A Kleihauer result will be available within 24 hours if the sample is received between Sunday and Friday. The results from a sample received on a Saturday will not normally be available until Monday afternoon. If the result is required urgently or the 72-hour period will be exceeded, please contact the Blood Bank.

Please note: Prophylactic Anti-D may be issued prior to the Kleihauer test being performed. Correct samples must be received prior to issue and the patient must be contactable and made aware that if FMH result is positive, further anti-D may be required.

What is the purpose of a Kleihauer / FMH test?

The Kleihauer test is a blood test used to measure the amount of fetal haemoglobin transferred from a fetus to a mother’s bloodstream. It is usually performed on RhD Negative mothers. This is to determine the required dose anti-D immunoglobulin to inhibit formation of Rh antibodies in the mother, and prevent Rh disease in future RhD-positive children. It is performed when the gestation period is greater than 20 weeks.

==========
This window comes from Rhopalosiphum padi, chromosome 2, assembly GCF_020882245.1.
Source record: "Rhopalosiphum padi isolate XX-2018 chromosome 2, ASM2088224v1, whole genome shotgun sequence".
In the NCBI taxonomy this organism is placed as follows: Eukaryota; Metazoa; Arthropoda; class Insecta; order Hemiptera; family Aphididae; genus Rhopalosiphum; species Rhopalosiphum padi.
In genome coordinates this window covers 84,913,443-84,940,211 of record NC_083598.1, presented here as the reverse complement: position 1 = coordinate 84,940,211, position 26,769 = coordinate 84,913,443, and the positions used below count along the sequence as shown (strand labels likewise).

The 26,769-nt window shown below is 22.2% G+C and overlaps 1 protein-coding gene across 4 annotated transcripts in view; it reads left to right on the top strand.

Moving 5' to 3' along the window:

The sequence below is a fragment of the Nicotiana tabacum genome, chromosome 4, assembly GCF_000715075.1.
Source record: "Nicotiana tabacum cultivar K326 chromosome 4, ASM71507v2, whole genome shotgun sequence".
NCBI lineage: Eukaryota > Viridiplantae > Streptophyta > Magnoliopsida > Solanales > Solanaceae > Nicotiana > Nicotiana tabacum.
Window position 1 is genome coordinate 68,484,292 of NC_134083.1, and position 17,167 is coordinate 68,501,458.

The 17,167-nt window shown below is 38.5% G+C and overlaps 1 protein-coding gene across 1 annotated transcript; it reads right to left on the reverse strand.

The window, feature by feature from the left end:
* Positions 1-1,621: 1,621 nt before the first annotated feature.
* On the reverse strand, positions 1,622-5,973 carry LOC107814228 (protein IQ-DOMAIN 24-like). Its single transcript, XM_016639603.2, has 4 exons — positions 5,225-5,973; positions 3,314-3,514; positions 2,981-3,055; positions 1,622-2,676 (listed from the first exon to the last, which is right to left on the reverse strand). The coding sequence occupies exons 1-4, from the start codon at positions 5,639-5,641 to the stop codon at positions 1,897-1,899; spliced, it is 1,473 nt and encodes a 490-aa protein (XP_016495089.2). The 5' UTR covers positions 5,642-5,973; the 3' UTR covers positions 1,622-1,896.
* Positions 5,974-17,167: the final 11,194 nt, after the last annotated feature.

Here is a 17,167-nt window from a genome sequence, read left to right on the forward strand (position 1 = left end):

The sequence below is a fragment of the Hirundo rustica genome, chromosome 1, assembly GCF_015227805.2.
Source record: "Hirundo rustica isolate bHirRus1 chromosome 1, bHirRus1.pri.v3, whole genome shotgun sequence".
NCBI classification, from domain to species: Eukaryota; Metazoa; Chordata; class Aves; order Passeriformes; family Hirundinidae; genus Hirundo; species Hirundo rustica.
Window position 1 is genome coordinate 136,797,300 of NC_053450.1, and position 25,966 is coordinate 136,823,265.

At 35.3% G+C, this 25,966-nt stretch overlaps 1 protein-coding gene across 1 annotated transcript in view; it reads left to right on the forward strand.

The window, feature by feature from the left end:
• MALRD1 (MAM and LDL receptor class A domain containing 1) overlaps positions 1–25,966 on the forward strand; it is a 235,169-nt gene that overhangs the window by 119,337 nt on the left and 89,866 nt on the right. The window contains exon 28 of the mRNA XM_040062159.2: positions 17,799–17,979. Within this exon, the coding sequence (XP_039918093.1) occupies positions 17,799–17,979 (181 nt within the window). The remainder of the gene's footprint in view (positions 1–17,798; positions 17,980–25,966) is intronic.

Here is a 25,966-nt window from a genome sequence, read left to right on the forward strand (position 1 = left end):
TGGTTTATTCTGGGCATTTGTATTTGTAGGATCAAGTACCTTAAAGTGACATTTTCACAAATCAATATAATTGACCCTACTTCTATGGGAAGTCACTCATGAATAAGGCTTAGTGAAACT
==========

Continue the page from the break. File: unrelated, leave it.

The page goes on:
Fetomaternal haemorrhage can occur with:

  • intrauterine death
  • stillbirths
  • abortion (including therapeutic abortion)
  • threatened abortion
  • amniocentesis
  • cordocentesis
  • chorionic villus sampling
  • external cephalic version
  • abdominal trauma
  • antepartum haemorrhage
  • PV bleeding
  • in-utero therapeutic interventions (transfusion, surgery)
  • and during delivery of a baby

An anti-D immunoglobulin injection is given in specific clinical situations in a standard dose. The Kleihauer test is performed to determine whether an additional dose is required.

The Kleihauer test may also be performed to detect if any foetal red cells are present in maternal circulation. It can also help to determine whether a FMH is involved when an intra-uterine death has occurred, regardless of the maternal blood group.

Cell free fetal DNA testing

Requests for this test from the Antenatal Clinic are referred to The International Blood Group Reference Laboratory (IBGRL) in Bristol. There is a turnaround time of 14 days upon receipt in the Blood Bank.